Re: "On the bench" explained

Subject: Re: "On the bench" explained
Date: Fri, 12 Mar 1999 11:22:50 -0800

I knew what the term meant, but I'm just incredibly envious. I've known
agencies to keep programmers and engineers on the bench (or on the beach, as
we used to say) but never writers. Oh, ok, once. After my first contract
ended, the agency gave me some typing around the office at some ridiculous
wage, but a couple of weeks later still had nothing for me. (They didn't
like handling writers. They said, and this is a direct quote: "We don't want
that kind of business." As if tech writers were pornographers, or
something!) And they cut me loose.

For me, when a contract is over, there are regrets and good wishes all
around, and they do look, but that's it. Even the one who found me the
inCREDible "long term" contract at a fabulous rate--which evaporated when 2
weeks later the client changed their mind! Wham. I was on the street, as
opposed to the beach, for a month before a totally different agency--one I'd
never done business with before, in fact--placed me in my the current

Maybe I'm doing something wrong. I go with the agency that finds me the
work. Period.

in sunny but chilly So. California
secaram -at- mainsaver -dot- com

Compendium of Common Knowledge (downloadable version available!)

> -----Original Message-----
> From: Tom Herme [SMTP:hermet -at- DNINEVADA -dot- COM]
> Sent: Friday, March 12, 1999 11:08 AM
> To: TECHWR-L -at- LISTSERV -dot- OKSTATE -dot- EDU
> Subject: "On the bench" explained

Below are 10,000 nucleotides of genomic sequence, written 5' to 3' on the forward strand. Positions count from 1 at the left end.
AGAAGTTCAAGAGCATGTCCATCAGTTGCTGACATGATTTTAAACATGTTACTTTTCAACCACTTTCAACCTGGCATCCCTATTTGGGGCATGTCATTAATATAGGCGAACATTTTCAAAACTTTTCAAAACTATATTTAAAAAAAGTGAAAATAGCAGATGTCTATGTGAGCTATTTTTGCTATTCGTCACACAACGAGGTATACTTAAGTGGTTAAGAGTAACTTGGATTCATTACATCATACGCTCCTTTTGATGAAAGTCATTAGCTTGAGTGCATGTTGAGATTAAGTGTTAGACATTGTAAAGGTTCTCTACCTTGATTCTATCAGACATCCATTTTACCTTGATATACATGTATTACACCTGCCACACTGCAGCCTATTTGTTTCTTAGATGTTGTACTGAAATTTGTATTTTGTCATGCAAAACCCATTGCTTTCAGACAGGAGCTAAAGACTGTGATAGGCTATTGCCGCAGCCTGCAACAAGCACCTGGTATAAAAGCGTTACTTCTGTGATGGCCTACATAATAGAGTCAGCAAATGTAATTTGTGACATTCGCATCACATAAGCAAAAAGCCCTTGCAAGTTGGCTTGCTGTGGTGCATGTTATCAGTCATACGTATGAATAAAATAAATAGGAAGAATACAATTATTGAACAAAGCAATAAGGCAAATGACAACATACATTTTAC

> A number of list subscribers wanted me to summarize the
> responses I received off list to my query for a definition
> of the expression "on the bench." The consensus is that this
> expression is used to describe employees of technical
> communication agencies who are not currently on an
> assignment for which the agency can bill their time. In
> order to keep a "stable" of tech. writers available to work
> for clients of the agency on a moment's notice, the agency
> continues to pay the writer for staying on the bench. In
> other words, it's like being on the bench of a basketball
> team when they're playing a game. You're ready to go into
> the game when called upon. With the unfortunate situation
> that my beloved Minnesota Gopher men's basketball team found
> itself this week during its game in the NCAA tournament, it
> didn't have enough players on the bench to get the job done.
> Oh well....
> Anyway, it seems that these writers on the bench may perform
> other duties for the agency, take advantage of the downtime
> to learn new skills, or go home and sleep. I kid you not.
> These were some of the responses I got. Of course this all
> varies from agency to agency. Since I will likely find
> myself working through agencies upon my return to Minnesota
> in a couple of weeks, I wanted to know what this "bench"
> expression meant. Now I know. And hopefully all of you who
> were in the dark now know as well.
> Regards from sunny Northern least until March
> 26.

From ??? -at- ??? Sun Jan 00 00:00:00 0000=

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